Michael Bird insists that “vertical” and “horizontal” components to Paul’s use of righteousness are equally important, and I think he’s right. Justification deals with the vertical problem of a believer’s orientation to God and the horizontal problem of Jew-Gentile relationships. “Lutheran” (vertical) and “New Perspective” (horizontal) dimensions to righteousness are inherent to Paul’s theology, but the question remains how we should understand them. This is how Michael puts it, quoting himself:
“A holistic reading of Romans and Galatians should tie together the covenantal [horizontal] and forensic [vertical] dimensions of God’s righteousness… According to Paul, faith alone in Jesus is the basis of vindication; and faith alone marks out the people of God.” (The Saving Righteousness of God, p 153)
Michael has the right idea, but “forensic” and “covenantal” are poor ways of understanding the two components, especially the former.
In my blogpost, Paul’s Use of “Righteousness”, I followed Philip Esler’s view that dikaiosyne means privileged or blessed identity — or acceptability — based on the Septuagint’s intense usage (over 100 times) in Proverbs and Psalms. The bible uses righteousness as a form of ascribed honor (“acceptability”) all over the place, and this is clearly the use Paul picked up on. When he was dragged into conflict with the law, he seized the prize of this righteousness from traditional associations with Israelite privilege under Torah, and claimed that Christians not under the law were in fact the ones blessed in God’s eyes.
Against the forensic understanding, the Septuagint uses righteousness in a judicial setting only 8 times, and where it means “find in favor of” more than “acquit”. Luther’s idea that the future judgment occurs proleptically in the present when a person is righteoused by God is alien to Paul’s thought, because for the apostle righteousness and the judgment are distinct — and even more importantly, the righteous (elect) are not even judged anyway. They simply give an account of themselves on the last day, receive their reward, and are waved through. Yes, there is a vertical component to righteousness, but it’s not as “Lutheran” as most assume; it’s not forensic/judicial.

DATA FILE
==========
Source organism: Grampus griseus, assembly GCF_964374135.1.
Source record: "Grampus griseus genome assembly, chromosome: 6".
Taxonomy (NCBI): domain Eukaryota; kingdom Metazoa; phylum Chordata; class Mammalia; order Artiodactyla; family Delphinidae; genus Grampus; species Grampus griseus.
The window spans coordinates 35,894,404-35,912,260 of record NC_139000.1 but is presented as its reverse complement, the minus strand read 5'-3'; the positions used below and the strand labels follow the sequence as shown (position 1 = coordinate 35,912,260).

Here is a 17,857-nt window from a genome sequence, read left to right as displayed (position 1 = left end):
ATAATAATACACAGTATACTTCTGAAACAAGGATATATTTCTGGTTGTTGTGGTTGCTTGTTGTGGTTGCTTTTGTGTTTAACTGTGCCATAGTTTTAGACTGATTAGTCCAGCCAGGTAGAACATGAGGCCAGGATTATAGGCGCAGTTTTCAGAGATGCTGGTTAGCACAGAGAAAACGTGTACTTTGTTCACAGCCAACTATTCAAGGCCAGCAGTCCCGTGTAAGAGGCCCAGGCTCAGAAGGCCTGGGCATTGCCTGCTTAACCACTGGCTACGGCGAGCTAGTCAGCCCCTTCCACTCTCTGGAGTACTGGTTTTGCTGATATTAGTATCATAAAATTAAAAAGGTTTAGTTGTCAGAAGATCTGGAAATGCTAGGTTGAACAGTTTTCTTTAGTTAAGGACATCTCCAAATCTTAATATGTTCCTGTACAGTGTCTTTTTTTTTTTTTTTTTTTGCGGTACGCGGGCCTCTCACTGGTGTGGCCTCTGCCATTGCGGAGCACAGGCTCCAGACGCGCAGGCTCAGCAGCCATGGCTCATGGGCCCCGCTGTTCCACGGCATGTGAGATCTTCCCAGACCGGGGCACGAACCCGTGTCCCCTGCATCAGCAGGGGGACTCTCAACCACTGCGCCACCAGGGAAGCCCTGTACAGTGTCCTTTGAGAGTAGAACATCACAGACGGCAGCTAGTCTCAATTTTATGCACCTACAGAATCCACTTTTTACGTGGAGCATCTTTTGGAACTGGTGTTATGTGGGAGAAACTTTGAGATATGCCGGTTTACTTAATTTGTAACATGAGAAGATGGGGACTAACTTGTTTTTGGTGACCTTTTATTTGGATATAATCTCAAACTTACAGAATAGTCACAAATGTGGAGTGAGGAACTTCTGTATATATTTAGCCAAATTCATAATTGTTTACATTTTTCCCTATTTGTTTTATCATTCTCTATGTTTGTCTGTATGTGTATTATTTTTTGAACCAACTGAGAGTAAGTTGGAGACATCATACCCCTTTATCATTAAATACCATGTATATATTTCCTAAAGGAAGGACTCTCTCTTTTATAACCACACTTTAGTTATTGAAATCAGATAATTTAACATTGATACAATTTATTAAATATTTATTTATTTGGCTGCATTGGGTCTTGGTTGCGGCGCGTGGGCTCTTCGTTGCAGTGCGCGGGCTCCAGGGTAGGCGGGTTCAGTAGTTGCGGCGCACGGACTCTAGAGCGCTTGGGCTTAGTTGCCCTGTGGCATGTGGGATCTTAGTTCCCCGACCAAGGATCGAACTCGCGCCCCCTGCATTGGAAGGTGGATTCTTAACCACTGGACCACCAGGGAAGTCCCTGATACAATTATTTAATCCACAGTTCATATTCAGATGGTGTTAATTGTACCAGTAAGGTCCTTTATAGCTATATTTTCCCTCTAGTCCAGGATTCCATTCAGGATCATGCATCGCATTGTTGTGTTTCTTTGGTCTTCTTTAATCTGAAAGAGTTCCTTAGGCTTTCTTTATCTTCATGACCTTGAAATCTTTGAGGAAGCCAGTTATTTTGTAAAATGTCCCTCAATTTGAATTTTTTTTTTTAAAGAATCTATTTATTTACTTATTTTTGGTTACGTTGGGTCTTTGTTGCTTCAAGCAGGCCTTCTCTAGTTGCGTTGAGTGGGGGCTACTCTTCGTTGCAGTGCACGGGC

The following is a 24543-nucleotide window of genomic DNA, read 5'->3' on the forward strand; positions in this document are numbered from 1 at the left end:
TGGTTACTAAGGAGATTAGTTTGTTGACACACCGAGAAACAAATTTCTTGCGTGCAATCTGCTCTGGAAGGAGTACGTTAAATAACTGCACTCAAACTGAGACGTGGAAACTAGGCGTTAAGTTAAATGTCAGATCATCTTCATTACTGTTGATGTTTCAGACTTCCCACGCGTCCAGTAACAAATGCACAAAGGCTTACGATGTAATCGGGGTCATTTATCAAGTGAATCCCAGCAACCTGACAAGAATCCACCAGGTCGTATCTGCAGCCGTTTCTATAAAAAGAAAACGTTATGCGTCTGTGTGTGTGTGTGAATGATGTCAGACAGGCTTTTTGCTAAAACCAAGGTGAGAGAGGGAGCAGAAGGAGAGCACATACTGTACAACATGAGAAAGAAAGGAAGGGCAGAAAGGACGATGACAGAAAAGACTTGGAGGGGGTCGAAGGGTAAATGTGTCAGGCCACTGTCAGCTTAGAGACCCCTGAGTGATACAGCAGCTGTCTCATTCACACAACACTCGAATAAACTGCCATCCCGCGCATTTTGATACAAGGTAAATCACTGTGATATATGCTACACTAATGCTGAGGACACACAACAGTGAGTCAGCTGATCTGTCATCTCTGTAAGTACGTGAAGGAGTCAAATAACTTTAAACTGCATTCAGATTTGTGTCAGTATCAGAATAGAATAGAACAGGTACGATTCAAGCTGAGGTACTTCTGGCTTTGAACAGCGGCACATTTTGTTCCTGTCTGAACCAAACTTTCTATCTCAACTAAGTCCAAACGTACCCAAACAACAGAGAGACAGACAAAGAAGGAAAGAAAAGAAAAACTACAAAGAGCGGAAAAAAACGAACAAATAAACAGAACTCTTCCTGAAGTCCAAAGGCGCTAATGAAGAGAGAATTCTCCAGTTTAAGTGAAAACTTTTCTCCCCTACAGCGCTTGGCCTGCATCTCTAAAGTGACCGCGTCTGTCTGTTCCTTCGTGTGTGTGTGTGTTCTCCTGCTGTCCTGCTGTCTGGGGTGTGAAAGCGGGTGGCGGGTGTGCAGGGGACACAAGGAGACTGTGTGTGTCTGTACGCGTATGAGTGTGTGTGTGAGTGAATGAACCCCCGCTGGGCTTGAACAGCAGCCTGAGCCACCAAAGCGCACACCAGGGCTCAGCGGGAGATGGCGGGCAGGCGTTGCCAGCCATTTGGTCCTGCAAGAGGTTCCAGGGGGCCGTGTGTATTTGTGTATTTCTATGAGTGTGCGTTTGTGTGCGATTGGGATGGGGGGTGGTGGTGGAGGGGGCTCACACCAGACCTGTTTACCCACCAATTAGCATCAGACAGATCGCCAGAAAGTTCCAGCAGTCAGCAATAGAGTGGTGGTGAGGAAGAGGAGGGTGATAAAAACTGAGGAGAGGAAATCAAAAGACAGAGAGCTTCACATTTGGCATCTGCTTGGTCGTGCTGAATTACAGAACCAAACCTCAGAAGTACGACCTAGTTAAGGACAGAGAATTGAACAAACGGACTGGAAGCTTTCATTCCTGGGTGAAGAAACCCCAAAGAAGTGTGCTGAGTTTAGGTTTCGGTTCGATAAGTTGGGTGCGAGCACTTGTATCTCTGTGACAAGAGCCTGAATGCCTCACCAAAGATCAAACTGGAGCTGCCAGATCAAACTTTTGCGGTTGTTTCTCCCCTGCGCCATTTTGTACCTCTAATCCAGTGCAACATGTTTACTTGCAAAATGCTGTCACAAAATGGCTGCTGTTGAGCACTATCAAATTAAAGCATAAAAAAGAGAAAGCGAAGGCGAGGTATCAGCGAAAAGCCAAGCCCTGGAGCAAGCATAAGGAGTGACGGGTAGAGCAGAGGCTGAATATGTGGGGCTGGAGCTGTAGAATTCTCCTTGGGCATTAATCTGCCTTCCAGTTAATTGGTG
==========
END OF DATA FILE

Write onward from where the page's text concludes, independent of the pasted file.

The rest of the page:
Against the covenantal understanding, Paul reached a point where he stopped thinking in covenantal categories, certainly by the time of Galatians where law and covenant were obsolete and irrelevant to the Christian believer. The post-I Corinthians Paul wasn’t even in bed with a “new” law or covenant, despite echoes of this previous stance in places like Gal 6:2 and II Cor 3:6. “Covenant” may get at the right idea behind the horizontal component to righteousness — and admittedly does justice to the pre-Galatians Paul — but we should avoid it when assessing his letters which deal with righteousness head-on.
Let’s keep the matter simple like Paul did. The Christian believer was righteous — or privileged, or blessed, or acceptable — by virtue of being elect and chosen by God, irrespective of anything he/she may have done to deserve this. Being righteous entailed a specific way of orienting oneself to God, namely, participating in Christ’s death apart from the law and living by the spirit (the vertical component). It also entailed a specific way of orienting oneself among Jews and Gentiles in community, again apart from the law (the horizontal component). Righteousness was radically co-opted by Paul so that one’s acceptability had nothing to do with the law along either coordinate.
I should stress that there’s no reason Paul had to do any of this. He could have easily abandoned righteousness to his opposition and conceded it as a purely Judean phenomenon associated with the law, and rest satisfied in the knowledge that he and his converts were the truly sanctified. Esler points out that Paul did exactly that in I Thessalonians, using sanctification language alone and even going out of his way to delete “righteousness” from his scriptural source (Isa 59:17) in I Thess 5:8. Schweitzer and Wrede were right about righteousness not being central to Paul’s thought. And the fact that Paul saw fit to wrest the term from his foes and radically rework it — reclaim it for his law-free Gentiles — speaks volumes for his audacious character.